Inspired, I saw this as an opening.
“Speaking of which, whatever happened with you and your friend X?”
Exactly what was said next is private, but also not important. What is important is how I tapped into my son’s passion for today’s music, to a) better understand it, and b) better understand my son.
I often speak about the intersections of Hip Hop and education. There are hundreds of examples I could give, stories I can tell, results I can share from so many folks doing amazing things to help improve the educational output of our young people through a connection to Hip Hop music and culture.
Many of those programs are based on a principle that the music is essentially a conduit. It doesn’t mean classes are spent rapping or dancing (although sometimes, they are). But more so, the music and its associated culture are touchpoints where each party can meet. When teachers — or parents — take the time to better understand those touchpoints – even if we despise what they look like on the surface – we have a lane that we can use to engage our young people.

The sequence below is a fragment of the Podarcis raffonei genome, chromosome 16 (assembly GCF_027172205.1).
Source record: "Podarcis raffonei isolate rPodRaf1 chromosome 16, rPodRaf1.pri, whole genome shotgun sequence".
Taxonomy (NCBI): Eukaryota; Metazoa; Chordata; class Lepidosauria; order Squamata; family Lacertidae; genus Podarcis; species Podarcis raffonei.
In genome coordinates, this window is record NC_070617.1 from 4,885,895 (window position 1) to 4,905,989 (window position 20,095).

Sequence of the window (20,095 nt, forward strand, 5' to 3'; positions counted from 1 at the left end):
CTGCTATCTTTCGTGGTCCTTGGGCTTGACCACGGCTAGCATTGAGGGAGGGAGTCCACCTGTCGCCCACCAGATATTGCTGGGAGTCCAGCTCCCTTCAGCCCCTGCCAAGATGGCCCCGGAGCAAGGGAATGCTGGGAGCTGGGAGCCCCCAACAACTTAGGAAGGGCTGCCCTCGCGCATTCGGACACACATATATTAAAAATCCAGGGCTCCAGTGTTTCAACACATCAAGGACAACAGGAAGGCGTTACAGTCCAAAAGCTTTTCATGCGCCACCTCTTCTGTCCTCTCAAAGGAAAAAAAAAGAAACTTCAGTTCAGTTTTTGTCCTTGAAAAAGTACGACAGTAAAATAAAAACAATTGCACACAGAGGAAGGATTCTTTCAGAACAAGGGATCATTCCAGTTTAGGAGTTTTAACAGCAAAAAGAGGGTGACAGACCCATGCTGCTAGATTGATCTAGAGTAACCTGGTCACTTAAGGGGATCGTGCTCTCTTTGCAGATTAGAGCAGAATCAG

I really came to understand this when I interviewed Dr. Lauren Kelly on my podcast, “Hip-Hop Can Save America!” Dr. Kelly teaches at Rutgers University and runs the Hip Hop Youth Research and Activism initiative, a brilliant program that I’m honored to be involved with, that encourages high school and young college students to look at Hip Hop through a more sociological lens.
Dr. Kelly described a time when she was interviewing young people about their connection to the music they loved. One of the songs at the time was “Birthday Song,” by 2 Chainz, perhaps known best for its chorus, which includes the following refrain:
All I want for my birthday is a big booty ho (true)
All I want for my birthday is a big booty ho (tell 'em)
When I die, bury me inside the Gucci store (tell 'em)
When I die, bury me inside the Louis store (true)
All I want for my birthday is a big booty ho (yeah)
All I want for my birthday is a big booty ho (2 Chainz!)
(Again, not exactly Andre 3000-level literature, but let’s not lose focus.)
After listening to the song and playing the accompanying video which has the exact imagery one might imagine, including well proportioned women in various states of undress cavorting around a raucous birthday party. Here’s what she told me: